US mission to rescue Foley failed
US special operations troops went on a secret mission to Syria this summer to rescue American hostages, including journalist James Foley.
But the forces could not find the hostages, and engaged in a firefight with Islamic State militants before departing, the White House said.
President Barack Obama authorised the mission after intelligence agencies believed they had identified the location inside Syria where the hostages were being held.
Several dozen special operations forces were dropped by aircraft into Syria, according to Lisa Monaco, the president's senior counter-terrorism adviser.
"The US government had what we believed was sufficient intelligence, and when the opportunity presented itself, the president authorised the department of defence to move aggressively to recover our citizens," she said.
"Unfortunately, that mission was ultimately not successful because the hostages were not present."
Officials disclosed the rescue operation a day after the militants released a video showing the beheading of Mr Foley and threatened to kill a second hostage, Steven Sotloff, if US airstrikes against the militants in Iraq continued.
Despite the militants' threats, the US launched a new barrage of airstrikes against Islamic State targets in Syria yesterday.
The Obama administration did not rule out the prospect of a military operation in Syria to bring those responsible for Mr Foley's death to justice.
The disclosure of the rescue mission marks the first time the US has revealed that American military personnel have been on the ground in Syria since a bloody civil war there broke out more than three years ago.
Mr Obama has resisted calls to insert the US military in the middle of Syria's war, a cautious approach his critics say has allowed the Islamic State to strengthen there and make gains across the border in Iraq.
A number of militants, but no Americans, were killed in the firefight in Syria. One American suffered a minor injury when an aircraft was hit, officials said.
"As we have said repeatedly, the United States government is committed to the safety and well-being of its citizens, particularly those suffering in captivity," Pentagon spokesman Rear Admiral John Kirby said.
"In this case, we put the best of the United States military in harm's way to try and bring our citizens home.
"The United States government uses the full breadth of our military, intelligence and diplomatic capabilities to bring people home whenever we can.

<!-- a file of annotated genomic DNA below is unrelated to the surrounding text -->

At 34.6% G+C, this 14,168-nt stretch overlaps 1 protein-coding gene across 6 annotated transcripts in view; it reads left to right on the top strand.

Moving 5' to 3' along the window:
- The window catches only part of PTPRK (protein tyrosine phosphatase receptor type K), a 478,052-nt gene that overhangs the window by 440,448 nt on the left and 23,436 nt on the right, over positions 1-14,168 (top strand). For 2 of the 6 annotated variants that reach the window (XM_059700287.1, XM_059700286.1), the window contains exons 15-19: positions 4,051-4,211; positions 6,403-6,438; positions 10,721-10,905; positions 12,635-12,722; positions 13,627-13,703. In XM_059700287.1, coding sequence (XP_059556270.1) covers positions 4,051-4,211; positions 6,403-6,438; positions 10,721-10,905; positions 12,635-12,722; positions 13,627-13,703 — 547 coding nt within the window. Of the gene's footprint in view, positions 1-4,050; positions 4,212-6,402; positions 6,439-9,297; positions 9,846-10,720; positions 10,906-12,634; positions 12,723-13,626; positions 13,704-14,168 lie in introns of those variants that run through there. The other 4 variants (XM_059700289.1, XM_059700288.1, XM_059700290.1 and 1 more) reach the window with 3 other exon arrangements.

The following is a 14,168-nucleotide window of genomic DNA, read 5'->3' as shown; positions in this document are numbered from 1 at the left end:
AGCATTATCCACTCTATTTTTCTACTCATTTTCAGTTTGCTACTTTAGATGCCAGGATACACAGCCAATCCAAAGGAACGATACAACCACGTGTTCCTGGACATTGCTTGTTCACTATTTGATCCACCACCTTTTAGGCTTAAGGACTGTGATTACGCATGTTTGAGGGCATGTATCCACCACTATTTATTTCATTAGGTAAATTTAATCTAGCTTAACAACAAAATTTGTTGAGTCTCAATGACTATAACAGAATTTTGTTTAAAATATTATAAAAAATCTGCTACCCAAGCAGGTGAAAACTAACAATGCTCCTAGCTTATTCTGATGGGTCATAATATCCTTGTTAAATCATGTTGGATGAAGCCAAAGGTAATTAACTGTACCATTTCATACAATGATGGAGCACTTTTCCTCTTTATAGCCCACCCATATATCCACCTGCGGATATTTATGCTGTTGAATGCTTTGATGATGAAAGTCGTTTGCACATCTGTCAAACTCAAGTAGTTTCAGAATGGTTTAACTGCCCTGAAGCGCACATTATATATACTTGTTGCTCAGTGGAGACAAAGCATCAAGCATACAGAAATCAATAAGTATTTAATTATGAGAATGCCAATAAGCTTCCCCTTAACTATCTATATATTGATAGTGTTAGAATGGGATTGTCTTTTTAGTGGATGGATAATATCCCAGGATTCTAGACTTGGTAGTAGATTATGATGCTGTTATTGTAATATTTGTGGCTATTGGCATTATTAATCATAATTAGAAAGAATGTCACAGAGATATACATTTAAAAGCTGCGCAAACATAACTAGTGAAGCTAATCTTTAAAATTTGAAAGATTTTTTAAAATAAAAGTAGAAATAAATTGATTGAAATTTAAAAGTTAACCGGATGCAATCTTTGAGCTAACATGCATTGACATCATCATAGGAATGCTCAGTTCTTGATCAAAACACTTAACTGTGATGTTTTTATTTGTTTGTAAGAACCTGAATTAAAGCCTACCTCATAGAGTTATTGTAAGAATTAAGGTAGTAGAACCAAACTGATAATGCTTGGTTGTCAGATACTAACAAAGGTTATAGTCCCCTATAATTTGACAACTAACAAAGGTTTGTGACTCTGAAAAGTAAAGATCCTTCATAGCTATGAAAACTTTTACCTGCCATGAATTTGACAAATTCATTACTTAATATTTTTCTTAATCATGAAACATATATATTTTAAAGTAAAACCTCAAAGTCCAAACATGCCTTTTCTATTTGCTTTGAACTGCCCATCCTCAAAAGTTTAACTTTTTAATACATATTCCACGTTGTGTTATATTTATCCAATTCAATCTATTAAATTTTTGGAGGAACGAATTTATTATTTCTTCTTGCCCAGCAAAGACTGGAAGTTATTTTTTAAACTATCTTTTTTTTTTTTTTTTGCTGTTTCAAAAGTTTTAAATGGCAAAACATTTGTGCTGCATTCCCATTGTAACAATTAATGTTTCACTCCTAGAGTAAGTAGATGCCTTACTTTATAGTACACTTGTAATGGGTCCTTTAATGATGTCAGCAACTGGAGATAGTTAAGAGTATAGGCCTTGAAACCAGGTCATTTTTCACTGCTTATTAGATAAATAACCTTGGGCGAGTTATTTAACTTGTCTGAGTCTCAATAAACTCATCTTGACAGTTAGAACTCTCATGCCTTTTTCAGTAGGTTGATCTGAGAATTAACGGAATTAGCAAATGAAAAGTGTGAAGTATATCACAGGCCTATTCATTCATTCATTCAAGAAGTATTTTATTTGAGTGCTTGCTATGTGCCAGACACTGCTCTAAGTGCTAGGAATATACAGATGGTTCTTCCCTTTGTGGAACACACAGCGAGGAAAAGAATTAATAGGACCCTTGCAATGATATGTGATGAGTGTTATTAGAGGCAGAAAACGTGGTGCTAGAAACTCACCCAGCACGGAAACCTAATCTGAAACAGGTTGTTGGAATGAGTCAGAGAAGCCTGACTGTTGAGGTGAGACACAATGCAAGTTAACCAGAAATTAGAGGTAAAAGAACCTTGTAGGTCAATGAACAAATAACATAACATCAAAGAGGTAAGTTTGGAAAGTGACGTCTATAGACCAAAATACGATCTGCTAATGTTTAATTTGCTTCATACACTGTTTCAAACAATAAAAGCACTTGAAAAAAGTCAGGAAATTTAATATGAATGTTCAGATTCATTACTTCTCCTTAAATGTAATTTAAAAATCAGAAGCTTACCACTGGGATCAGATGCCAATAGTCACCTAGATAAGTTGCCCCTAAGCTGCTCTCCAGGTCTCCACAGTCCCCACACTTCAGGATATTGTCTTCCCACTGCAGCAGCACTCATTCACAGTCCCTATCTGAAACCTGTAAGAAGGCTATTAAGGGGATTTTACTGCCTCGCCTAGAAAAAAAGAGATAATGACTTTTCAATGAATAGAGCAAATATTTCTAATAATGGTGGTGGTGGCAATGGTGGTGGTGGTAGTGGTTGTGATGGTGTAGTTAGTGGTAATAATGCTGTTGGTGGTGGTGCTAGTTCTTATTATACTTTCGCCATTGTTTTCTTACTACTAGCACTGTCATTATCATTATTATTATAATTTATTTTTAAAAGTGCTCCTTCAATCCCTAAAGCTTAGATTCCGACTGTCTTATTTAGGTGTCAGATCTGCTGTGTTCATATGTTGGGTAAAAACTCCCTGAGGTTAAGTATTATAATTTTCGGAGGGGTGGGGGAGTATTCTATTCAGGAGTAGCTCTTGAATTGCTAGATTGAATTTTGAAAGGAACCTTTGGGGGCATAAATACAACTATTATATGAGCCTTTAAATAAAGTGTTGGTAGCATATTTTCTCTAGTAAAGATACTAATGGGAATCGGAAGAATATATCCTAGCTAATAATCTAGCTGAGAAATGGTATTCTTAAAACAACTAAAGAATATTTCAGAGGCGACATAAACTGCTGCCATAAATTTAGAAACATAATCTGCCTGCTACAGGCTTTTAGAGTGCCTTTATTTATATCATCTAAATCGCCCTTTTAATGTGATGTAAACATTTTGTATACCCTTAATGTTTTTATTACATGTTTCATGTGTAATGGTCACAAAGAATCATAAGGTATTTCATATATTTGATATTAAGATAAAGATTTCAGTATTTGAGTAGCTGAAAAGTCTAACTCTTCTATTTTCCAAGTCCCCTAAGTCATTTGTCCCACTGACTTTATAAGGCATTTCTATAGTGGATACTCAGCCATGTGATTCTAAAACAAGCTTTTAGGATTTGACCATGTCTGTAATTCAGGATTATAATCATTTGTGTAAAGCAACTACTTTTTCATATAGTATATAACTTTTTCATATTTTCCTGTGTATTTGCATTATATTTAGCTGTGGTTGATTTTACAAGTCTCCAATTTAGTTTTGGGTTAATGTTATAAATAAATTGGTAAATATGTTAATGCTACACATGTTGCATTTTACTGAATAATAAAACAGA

"The United States will not tolerate the abduction of our people, and will work tirelessly to secure the safety of our citizens and to hold their captors accountable."
It is unclear how many Americans the special forces attempted to rescue in Syria. Officials have said Mr Foley was one of at least four Americans held in Syria.
Like Mr Foley, two others are believed to have been kidnapped by the Islamic State group. The fourth, freelance journalist Austin Tice, disappeared in Syria in August 2012 and is believed to be in the custody of government forces in Syria.
Administration officials would not say specifically when or where the operation took place, citing the need to protect operational details in order to preserve the ability to carry out future rescue missions.
They did say that nearly every branch of the military was involved and that the special forces on the ground were supported from the air by fixed wing, rotary and surveillance aircraft.
Mr Obama has authorised previous military missions to rescue hostages.
In 2009, Navy SEAL snipers carried out a daring sea operation to rescue an American ship captain held by Somali pirates in a lifeboat. And in 2012, special operations forces successfully rescued an American and Dutch aid worked held in Somalia.
Meanwhile t he chief executive officer of a Boston-based news organisation says Mr Foley's kidnappers last week threatened to kill him in response to US bombings in Iraq.
Mr Foley was freelancing for GlobalPost when he disappeared in Syria.
GlobalPost chief executive said that the threatening email sent to Mr Foley's family was "full of rage" but made no demands. He says the kidnappers ignored pleas for mercy.
Mr Balboni says the company spent millions of dollars on efforts to bring Mr Foley home including hiring an international security firm.
The 40-year-old journalist from New Hampshire was abducted in northern Syria in November 2012 and had not been heard from since.
FBI Director James Comey says the Islamic State extremists who executed Mr Foley are "savages" and that the agency is helping to investigate the killing.
Mr Comey says the FBI has been investigating American hostages in Syria for two years and that "these savages have turned that into a homicide investigation".
He said the FBI has not concluded when Mr Foley was killed.